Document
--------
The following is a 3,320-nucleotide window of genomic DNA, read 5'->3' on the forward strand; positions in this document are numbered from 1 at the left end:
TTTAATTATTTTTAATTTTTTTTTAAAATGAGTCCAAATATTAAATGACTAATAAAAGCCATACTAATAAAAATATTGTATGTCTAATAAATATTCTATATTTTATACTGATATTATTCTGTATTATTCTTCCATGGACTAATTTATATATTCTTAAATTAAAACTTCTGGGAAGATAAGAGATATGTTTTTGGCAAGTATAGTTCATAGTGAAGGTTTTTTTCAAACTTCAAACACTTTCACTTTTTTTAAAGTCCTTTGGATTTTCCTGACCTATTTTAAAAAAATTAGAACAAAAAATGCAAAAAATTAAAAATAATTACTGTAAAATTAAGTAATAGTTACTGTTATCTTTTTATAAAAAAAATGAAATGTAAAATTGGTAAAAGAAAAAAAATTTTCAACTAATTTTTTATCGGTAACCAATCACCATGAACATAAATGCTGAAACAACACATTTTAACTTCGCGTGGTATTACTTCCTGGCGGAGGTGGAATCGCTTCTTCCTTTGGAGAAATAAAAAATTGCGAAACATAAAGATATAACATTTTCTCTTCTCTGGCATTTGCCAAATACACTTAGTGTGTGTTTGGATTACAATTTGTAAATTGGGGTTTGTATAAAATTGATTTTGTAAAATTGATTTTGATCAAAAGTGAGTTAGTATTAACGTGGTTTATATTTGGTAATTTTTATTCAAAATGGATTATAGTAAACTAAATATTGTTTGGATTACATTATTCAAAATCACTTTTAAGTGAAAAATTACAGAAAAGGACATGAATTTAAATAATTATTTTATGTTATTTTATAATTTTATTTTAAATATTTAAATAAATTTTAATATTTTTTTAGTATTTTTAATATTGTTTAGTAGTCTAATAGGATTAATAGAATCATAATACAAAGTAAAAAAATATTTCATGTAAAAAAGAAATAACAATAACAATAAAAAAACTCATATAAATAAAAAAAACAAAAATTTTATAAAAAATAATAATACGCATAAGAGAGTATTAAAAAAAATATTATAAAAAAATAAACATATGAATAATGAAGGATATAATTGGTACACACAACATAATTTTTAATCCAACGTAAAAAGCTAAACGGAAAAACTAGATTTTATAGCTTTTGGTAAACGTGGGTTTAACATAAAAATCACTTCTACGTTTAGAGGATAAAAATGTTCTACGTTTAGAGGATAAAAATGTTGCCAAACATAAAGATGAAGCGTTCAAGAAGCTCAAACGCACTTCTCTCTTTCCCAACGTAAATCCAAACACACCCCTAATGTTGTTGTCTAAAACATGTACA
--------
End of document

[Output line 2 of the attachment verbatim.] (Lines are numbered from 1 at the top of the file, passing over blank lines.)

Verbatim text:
TTTAATTATTTTTAATTTTTTTTTAAAATGAGTCCAAATATTAAATGACTAATAAAAGCCATACTAATAAAAATATTGTATGTCTAATAAATATTCTATATTTTATACTGATATTATTCTGTATTATTCTTCCATGGACTAATTTATATATTCTTAAATTAAAACTTCTGGGAAGATAAGAGATATGTTTTTGGCAAGTATAGTTCATAGTGAAGGTTTTTTTCAAACTTCAAACACTTTCACTTTTTTTAAAGTCCTTTGGATTTTCCTGACCTATTTTAAAAAAATTAGAACAAAAAATGCAAAAAATTAAAAATAATTACTGTAAAATTAAGTAATAGTTACTGTTATCTTTTTATAAAAAAAATGAAATGTAAAATTGGTAAAAGAAAAAAAATTTTCAACTAATTTTTTATCGGTAACCAATCACCATGAACATAAATGCTGAAACAACACATTTTAACTTCGCGTGGTATTACTTCCTGGCGGAGGTGGAATCGCTTCTTCCTTTGGAGAAATAAAAAATTGCGAAACATAAAGATATAACATTTTCTCTTCTCTGGCATTTGCCAAATACACTTAGTGTGTGTTTGGATTACAATTTGTAAATTGGGGTTTGTATAAAATTGATTTTGTAAAATTGATTTTGATCAAAAGTGAGTTAGTATTAACGTGGTTTATATTTGGTAATTTTTATTCAAAATGGATTATAGTAAACTAAATATTGTTTGGATTACATTATTCAAAATCACTTTTAAGTGAAAAATTACAGAAAAGGACATGAATTTAAATAATTATTTTATGTTATTTTATAATTTTATTTTAAATATTTAAATAAATTTTAATATTTTTTTAGTATTTTTAATATTGTTTAGTAGTCTAATAGGATTAATAGAATCATAATACAAAGTAAAAAAATATTTCATGTAAAAAAGAAATAACAATAACAATAAAAAAACTCATATAAATAAAAAAAACAAAAATTTTATAAAAAATAATAATACGCATAAGAGAGTATTAAAAAAAATATTATAAAAAAATAAACATATGAATAATGAAGGATATAATTGGTACACACAACATAATTTTTAATCCAACGTAAAAAGCTAAACGGAAAAACTAGATTTTATAGCTTTTGGTAAACGTGGGTTTAACATAAAAATCACTTCTACGTTTAGAGGATAAAAATGTTCTACGTTTAGAGGATAAAAATGTTGCCAAACATAAAGATGAAGCGTTCAAGAAGCTCAAACGCACTTCTCTCTTTCCCAACGTAAATCCAAACACACCCCTAATGTTGTTGTCTAAAACATGTACA